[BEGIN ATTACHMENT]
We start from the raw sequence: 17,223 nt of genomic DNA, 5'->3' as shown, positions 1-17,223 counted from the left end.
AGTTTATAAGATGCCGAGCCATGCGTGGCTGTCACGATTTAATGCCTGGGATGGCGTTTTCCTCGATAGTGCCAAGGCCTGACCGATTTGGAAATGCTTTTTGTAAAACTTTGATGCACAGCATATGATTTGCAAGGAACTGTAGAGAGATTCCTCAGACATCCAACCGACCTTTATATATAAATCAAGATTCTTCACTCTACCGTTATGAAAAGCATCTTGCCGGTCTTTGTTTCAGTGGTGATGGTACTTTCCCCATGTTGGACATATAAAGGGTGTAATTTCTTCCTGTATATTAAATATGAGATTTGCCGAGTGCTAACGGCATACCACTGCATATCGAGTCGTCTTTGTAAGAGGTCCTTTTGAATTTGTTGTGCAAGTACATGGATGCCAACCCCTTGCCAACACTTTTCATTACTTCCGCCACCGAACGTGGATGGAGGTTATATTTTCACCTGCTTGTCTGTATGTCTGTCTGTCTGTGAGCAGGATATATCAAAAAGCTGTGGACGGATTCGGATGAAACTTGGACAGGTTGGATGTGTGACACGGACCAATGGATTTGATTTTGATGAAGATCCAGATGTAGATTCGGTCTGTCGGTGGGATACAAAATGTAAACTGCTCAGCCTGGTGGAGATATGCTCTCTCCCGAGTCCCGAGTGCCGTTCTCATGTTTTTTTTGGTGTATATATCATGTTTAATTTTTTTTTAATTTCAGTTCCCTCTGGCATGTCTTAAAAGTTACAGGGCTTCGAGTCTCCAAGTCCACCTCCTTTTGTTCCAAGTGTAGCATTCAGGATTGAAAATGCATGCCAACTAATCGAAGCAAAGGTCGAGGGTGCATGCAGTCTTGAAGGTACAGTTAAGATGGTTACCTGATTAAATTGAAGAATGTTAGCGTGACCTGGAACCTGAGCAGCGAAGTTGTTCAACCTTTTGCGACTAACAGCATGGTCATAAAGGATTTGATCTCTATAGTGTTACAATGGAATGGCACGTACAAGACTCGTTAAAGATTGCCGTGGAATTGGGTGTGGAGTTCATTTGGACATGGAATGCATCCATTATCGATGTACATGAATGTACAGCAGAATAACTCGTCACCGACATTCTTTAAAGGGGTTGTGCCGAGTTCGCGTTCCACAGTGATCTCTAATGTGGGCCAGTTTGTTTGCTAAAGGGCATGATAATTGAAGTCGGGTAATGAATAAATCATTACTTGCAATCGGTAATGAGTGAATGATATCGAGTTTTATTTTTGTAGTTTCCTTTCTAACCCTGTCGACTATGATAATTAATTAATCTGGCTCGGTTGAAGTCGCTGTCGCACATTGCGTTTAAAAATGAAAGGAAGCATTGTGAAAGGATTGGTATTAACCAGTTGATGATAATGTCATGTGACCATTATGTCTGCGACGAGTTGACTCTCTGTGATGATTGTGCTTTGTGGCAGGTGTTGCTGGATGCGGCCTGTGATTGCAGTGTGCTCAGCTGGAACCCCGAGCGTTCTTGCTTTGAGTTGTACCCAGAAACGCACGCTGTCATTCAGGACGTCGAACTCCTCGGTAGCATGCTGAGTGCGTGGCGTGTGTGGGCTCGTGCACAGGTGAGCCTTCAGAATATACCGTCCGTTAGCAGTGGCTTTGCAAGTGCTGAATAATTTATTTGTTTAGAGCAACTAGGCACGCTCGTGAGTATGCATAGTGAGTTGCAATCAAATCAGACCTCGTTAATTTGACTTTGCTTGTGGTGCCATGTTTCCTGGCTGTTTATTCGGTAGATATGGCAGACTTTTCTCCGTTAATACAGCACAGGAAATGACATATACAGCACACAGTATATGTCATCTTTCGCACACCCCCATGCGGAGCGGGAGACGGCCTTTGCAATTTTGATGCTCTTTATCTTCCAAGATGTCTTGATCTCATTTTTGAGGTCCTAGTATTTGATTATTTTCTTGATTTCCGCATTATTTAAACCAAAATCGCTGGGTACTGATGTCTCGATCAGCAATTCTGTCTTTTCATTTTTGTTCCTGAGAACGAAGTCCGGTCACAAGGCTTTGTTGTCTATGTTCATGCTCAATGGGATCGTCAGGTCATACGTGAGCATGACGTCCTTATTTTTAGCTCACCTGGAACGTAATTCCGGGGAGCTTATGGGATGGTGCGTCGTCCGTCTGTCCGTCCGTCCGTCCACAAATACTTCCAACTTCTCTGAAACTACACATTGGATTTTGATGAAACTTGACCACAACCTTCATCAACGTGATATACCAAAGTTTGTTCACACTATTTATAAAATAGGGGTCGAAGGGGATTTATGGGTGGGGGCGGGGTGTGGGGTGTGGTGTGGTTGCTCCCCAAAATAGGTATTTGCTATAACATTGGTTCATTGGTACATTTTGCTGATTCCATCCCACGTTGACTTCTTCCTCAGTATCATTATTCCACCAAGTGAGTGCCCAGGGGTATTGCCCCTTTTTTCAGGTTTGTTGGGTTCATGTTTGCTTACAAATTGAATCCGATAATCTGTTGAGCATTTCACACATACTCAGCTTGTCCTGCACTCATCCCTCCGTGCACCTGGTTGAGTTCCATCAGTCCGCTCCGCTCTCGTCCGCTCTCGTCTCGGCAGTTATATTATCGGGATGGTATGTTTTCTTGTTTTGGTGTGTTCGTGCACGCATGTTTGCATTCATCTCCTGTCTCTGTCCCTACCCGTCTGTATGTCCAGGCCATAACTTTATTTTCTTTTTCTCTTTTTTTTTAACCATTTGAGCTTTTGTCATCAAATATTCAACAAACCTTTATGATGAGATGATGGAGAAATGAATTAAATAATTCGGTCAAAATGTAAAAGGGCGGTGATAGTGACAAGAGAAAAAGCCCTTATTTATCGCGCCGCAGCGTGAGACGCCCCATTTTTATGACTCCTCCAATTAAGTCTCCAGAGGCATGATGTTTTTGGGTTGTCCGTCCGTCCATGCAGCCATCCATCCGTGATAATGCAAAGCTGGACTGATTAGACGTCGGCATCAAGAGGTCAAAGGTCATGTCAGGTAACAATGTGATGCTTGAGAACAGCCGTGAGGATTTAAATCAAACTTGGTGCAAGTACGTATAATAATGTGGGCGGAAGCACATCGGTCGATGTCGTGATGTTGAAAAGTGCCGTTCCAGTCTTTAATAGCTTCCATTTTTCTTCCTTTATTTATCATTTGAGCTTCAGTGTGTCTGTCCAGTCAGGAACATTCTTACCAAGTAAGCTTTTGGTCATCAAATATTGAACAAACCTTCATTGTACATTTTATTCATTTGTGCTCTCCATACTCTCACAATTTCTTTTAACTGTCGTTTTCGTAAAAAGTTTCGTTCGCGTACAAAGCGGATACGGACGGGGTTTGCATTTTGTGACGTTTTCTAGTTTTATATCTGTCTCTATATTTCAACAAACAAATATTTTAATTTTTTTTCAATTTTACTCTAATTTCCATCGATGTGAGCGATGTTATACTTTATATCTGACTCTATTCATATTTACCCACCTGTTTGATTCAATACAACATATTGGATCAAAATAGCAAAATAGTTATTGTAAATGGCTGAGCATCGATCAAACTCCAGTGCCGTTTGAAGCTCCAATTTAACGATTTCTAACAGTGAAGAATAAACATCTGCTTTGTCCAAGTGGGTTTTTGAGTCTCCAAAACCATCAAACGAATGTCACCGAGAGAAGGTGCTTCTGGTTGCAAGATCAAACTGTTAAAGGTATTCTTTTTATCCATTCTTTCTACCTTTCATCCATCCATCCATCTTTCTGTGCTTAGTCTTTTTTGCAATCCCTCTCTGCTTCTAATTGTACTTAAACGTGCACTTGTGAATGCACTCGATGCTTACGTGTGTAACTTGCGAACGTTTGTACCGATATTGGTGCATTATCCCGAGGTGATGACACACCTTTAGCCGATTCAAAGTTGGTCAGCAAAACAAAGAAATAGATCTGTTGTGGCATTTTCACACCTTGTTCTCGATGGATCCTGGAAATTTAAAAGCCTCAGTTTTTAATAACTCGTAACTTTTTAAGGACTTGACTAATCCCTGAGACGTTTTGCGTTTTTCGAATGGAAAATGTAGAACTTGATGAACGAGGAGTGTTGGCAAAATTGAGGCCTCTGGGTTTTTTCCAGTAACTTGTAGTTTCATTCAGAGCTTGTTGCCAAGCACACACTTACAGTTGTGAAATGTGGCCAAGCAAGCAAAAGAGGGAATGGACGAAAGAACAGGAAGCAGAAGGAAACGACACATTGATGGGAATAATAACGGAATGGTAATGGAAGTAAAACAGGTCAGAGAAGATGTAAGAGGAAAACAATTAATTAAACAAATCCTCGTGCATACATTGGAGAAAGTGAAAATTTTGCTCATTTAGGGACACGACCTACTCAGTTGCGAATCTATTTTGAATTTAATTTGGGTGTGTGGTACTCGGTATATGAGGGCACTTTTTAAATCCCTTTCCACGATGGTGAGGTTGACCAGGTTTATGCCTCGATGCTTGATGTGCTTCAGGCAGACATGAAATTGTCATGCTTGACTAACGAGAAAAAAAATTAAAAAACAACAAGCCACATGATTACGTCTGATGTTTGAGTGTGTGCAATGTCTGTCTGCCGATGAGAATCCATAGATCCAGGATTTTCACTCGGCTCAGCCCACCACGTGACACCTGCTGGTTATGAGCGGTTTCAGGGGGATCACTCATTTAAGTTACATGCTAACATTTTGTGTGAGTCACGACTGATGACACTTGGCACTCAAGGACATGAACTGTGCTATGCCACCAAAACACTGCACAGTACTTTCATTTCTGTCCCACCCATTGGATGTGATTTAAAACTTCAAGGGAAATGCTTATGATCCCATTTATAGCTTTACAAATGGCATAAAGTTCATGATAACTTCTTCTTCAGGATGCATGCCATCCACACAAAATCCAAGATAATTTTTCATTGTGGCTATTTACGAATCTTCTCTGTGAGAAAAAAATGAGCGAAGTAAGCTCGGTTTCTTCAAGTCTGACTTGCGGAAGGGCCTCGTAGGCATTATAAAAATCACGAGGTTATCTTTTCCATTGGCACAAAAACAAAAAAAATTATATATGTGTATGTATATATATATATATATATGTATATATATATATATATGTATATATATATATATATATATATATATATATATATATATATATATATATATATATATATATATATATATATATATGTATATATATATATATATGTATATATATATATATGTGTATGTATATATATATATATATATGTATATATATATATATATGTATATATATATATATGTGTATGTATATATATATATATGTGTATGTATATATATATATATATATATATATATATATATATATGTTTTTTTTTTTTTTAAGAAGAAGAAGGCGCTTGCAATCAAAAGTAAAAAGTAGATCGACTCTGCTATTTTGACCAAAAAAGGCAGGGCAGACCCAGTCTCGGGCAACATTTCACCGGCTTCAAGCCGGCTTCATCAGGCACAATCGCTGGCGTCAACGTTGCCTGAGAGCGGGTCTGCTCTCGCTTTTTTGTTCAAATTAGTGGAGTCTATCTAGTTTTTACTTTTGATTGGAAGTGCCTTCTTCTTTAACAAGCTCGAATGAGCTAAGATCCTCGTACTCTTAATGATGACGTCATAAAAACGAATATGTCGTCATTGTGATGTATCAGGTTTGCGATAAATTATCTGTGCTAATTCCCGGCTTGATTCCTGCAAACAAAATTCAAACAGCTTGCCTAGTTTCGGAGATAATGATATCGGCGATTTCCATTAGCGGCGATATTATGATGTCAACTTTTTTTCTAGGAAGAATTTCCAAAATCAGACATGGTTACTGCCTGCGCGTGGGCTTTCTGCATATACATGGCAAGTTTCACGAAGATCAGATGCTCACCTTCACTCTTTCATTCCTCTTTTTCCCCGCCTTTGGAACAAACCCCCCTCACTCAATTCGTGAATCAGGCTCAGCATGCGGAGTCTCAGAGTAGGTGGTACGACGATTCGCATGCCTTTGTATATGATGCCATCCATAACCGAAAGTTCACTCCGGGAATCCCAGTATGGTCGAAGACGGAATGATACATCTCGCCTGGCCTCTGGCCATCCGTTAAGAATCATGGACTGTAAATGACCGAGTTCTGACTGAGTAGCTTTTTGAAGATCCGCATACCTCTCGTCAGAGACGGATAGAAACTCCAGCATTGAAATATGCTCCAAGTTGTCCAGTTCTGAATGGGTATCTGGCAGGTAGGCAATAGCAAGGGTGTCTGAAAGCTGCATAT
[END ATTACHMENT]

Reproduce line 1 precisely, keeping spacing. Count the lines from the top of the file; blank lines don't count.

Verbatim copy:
We start from the raw sequence: 17,223 nt of genomic DNA, 5'->3' as shown, positions 1-17,223 counted from the left end.